World Fisheries Day, celebrated on November 21, is a day to focus on the sustainability of this most important food resource. More than two-thirds of the world's fisheries have been overfished and more than one third are in a state of decline because of loss of essential fish habitats, pollution, and global warming.
Depletion of the world’s fisheries is another example of the Tragedy of the Commons. Unless we address these issues collectively, the crisis will deepen. Research, education and multi-nation political action is needed to stem this tide. The Port Stephens Fisheries Institute near Nelson Bay has some 42 staff working on fisheries research, with key projects on: developing technology for new or existing aquaculture industries; oysters; and assessing the health of marine and estuarine species, habitats or ecosystems.
The University of Newcastle marine research scientists at the Ourimbah campus work closely with PFSI on understanding baseline marine and estuarine ecosystem interactions and how these are impacted by environmental changes.
The latest -omic technologies are being used to monitor the effects of environmental changes, particularly global warming, on marine organisms.
Much of this work is carried out by research students on their way to becoming our future scientists. My congratulations to Carol Martin, a PhD student at Ourimbah who recently won the best student poster at the Estuarine and Coastal Sciences Association Conference held in Perth recently.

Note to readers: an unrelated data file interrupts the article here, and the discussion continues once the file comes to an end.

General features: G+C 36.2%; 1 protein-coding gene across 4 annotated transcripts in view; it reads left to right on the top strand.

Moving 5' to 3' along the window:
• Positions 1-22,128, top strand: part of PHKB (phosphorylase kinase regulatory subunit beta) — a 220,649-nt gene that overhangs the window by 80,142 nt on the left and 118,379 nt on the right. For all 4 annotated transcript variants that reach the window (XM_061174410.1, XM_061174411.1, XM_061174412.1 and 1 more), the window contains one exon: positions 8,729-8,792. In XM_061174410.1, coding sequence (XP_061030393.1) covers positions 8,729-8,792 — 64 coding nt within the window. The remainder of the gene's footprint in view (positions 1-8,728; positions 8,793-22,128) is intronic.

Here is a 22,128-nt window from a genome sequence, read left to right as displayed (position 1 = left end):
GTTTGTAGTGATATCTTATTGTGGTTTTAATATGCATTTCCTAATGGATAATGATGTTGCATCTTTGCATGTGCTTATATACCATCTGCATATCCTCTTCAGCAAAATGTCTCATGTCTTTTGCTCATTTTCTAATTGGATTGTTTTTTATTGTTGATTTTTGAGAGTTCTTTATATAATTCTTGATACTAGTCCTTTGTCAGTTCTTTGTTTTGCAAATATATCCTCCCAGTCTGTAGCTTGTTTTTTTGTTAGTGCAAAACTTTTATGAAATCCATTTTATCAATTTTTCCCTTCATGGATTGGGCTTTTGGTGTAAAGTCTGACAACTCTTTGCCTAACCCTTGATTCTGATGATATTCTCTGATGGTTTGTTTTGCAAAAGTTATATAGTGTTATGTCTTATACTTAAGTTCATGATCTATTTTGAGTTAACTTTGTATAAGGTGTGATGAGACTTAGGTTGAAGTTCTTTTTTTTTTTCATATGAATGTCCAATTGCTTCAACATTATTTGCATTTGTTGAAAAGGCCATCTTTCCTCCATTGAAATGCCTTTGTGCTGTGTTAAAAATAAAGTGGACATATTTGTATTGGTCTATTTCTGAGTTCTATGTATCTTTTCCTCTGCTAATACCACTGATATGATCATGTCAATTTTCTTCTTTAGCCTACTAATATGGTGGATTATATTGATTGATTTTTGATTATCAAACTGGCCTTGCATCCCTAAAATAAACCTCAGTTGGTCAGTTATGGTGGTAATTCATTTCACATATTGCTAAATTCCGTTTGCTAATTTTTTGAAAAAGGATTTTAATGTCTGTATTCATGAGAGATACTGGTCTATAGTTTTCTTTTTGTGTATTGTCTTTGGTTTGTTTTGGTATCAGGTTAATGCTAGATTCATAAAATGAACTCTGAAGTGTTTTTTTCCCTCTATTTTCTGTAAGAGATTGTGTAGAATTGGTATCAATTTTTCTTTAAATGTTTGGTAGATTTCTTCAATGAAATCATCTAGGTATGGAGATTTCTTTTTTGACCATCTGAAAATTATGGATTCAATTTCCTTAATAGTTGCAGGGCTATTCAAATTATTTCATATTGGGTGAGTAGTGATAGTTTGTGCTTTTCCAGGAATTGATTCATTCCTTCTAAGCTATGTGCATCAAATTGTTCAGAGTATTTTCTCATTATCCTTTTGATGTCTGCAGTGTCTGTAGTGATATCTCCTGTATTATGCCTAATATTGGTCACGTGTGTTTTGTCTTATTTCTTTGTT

Cultural ecosystem services are the non-material benefits obtained from ecosystems that contribute to human wellbeing through aesthetic and recreational experiences, spiritual enrichment and cognitive development. The Central Coast Marine Discovery Centre on the shores of Terrigal Lagoon is aimed at a younger demographic and is well worth a visit. The Centre runs educational and experiential activities for local and regional tourists.
However, at the end of the day it is how we behave as individuals that is going to have the greatest influence on the survival of fish in the sea for our grandchildren to enjoy.